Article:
But it is still James, Richard and I. So it is like if you have a glass of champagne, and you have it in a bucket or a glass, it is still champagne.

And that's really what it is. It's a different vessel but the shows -- there's different elements about the same.

LAKE: How do you find working for Amazon?

Have you met Jeff Bezos?

What's that like?

CLARKSON: No, no. I had an e-mail from him. Forgot to reply. I've just remembered. But anyway, he e-mailed us to wish us luck, which is nice.

And they provide the tool that enables people to see it and then we clown around.

It's an ideal scenario, really. And Amazon's idea of SVOD is very good, it seems to be the future.

LAKE: It's interesting you say clown around because initially a lot of people would have said you host a car show or "Top Gear" is a car show. It

seems like it really has morphed into something else or that the real attraction is the chemistry between the three of you.

What do you think that it is that appeals to people?

CLARKSON: It's so peculiar. One of the things that has been interesting is that around the world, "Top Gear" was a very well-known show, much less

so in America. It's tiny here compared to Russia or the Middle East or Australia or South Africa.

And it's really hard because you find people here saying, what is it, what is the show? It's like trying to explain "Hamilton." The first time I

heard it's like rap music with a historical thing, I thought, oh, dear, no.

You can't get --


LAKE: So what do you tell people when they ask what it is?

CLARKSON: Because if you say it's three old men who fall over and catch fire, which is what it is, everyone goes, oh, I'll be tuning in for that.

But if you say it's a car show, people say, oh -- it's really hard to explain what it is.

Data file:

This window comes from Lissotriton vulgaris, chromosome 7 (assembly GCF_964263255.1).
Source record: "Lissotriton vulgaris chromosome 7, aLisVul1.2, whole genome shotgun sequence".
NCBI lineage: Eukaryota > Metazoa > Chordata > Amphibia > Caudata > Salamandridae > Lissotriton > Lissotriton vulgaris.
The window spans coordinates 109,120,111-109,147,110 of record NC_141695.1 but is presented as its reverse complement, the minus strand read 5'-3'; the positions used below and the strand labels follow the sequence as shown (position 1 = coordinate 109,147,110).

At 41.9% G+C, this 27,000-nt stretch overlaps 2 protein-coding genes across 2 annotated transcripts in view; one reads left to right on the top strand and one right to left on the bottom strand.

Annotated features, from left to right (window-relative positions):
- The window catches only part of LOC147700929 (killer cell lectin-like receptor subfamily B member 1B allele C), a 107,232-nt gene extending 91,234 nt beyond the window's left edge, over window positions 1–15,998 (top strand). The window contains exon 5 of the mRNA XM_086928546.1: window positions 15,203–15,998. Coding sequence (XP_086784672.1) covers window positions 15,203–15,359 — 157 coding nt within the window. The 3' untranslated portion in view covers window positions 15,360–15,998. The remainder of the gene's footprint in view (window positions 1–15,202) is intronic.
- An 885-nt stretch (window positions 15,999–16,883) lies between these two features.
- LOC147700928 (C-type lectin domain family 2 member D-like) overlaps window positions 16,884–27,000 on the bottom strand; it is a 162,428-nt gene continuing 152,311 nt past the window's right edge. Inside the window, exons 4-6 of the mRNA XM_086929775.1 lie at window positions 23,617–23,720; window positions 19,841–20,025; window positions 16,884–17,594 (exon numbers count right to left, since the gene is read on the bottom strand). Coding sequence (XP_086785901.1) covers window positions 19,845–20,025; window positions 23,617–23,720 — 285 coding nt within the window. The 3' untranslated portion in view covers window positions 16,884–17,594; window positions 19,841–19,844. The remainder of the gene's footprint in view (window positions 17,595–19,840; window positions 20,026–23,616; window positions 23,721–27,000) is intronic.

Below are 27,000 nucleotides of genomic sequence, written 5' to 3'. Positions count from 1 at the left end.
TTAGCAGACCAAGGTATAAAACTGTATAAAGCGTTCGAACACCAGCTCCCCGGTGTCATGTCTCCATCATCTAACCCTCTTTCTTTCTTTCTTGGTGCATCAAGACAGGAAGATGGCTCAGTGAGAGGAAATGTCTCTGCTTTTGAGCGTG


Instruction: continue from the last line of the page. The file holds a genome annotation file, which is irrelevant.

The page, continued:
LAKE: How important is humor?

Because I love the ad that says, what could possibly go wrong?

It seems that that's such an important vein in it.

CLARKSON: It is, because we -- most TV shows, when something goes wrong, you can't -- you reset and you start again. We rejoice in failure.

There's nothing -- because if you win, it's really hard to get your face right. Because you can look proud but you must look boastful. And that's

a difficult expression. If you lose, that is an easy face, everyone can do that face.

We like losing. James doesn't, but Richard and I like losing. And it is quite funny because we're all so different, Richard, James and I. We get

along terribly well when we're working.


LAKE: Not working?

CLARKSON: Yes, not working. There's people in the world I'd like to see.

But it is really hard to explain why it is so popular, because it was the world's most watched TV show, factual TV who.

LAKE: And that left a great expectation; Amazon spent a lot of money on this.

Were you ever worried at any point about living up to the expectations?


CLARKSON: -- far less than Netflix would have you believe, it's nowhere near as expensive as people have been saying.

LAKE: Really?


LAKE: Do you know how much it cost to make?

CLARKSON: Yes, I do. And I wouldn't tell you. (INAUDIBLE) talk about how much money we're earning. It's just not a British thing. But way less

than all the speculation.

I mean, look at me.

Do I look like I'm making $300 million a year?

Exactly, my shoes have got holes in them.


QUEST: Jeremy Clarkson with Maggie Lake. We'll have a "Profitable Moment" after the break.



QUEST: Tonight's "Profitable Moment:" the Dow at 19,000. Well, it took 70-odd years to get the first 1,000 and just a matter of several hundred

days to get this latest 1,000.

Why is it significant?

It is significant because these are exceptionally uncertain times and the market is rallying very strongly, seemingly for purpose but not purpose

that is not fully understood. The only thing one can say with any degree of assurance is that the next few months will be rocking.

And that is QUEST MEANS BUSINESS for tonight. I'm Richard Quest in New York. Whatever you're up in the hours ahead, I hope it's profitable.

We'll do it again tomorrow.